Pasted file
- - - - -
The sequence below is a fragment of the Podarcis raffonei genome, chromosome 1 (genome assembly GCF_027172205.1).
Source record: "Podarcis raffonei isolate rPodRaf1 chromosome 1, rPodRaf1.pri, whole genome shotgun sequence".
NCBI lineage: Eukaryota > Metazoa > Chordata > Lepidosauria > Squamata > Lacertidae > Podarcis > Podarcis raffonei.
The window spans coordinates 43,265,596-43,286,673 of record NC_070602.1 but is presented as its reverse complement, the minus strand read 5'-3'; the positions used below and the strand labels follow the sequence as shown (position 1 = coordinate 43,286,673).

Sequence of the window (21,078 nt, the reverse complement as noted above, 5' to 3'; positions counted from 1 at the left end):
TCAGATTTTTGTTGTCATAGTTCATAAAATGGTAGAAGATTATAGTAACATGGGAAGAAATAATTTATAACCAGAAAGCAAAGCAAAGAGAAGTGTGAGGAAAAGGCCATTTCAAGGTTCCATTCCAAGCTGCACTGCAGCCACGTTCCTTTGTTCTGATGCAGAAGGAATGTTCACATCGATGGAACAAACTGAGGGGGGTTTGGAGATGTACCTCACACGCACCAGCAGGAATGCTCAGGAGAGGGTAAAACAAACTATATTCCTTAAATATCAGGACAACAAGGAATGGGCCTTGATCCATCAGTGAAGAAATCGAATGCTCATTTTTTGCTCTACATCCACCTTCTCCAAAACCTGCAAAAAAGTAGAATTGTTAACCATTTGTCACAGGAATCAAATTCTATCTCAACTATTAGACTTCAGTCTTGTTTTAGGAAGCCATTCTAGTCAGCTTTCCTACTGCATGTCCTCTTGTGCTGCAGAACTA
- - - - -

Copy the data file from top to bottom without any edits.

The sequence below is a fragment of the Podarcis raffonei genome, chromosome 1 (genome assembly GCF_027172205.1).
Source record: "Podarcis raffonei isolate rPodRaf1 chromosome 1, rPodRaf1.pri, whole genome shotgun sequence".
NCBI lineage: Eukaryota > Metazoa > Chordata > Lepidosauria > Squamata > Lacertidae > Podarcis > Podarcis raffonei.
The window spans coordinates 43,265,596-43,286,673 of record NC_070602.1 but is presented as its reverse complement, the minus strand read 5'-3'; the positions used below and the strand labels follow the sequence as shown (position 1 = coordinate 43,286,673).

Sequence of the window (21,078 nt, the reverse complement as noted above, 5' to 3'; positions counted from 1 at the left end):
TCAGATTTTTGTTGTCATAGTTCATAAAATGGTAGAAGATTATAGTAACATGGGAAGAAATAATTTATAACCAGAAAGCAAAGCAAAGAGAAGTGTGAGGAAAAGGCCATTTCAAGGTTCCATTCCAAGCTGCACTGCAGCCACGTTCCTTTGTTCTGATGCAGAAGGAATGTTCACATCGATGGAACAAACTGAGGGGGGTTTGGAGATGTACCTCACACGCACCAGCAGGAATGCTCAGGAGAGGGTAAAACAAACTATATTCCTTAAATATCAGGACAACAAGGAATGGGCCTTGATCCATCAGTGAAGAAATCGAATGCTCATTTTTTGCTCTACATCCACCTTCTCCAAAACCTGCAAAAAAGTAGAATTGTTAACCATTTGTCACAGGAATCAAATTCTATCTCAACTATTAGACTTCAGTCTTGTTTTAGGAAGCCATTCTAGTCAGCTTTCCTACTGCATGTCCTCTTGTGCTGCAGAACTA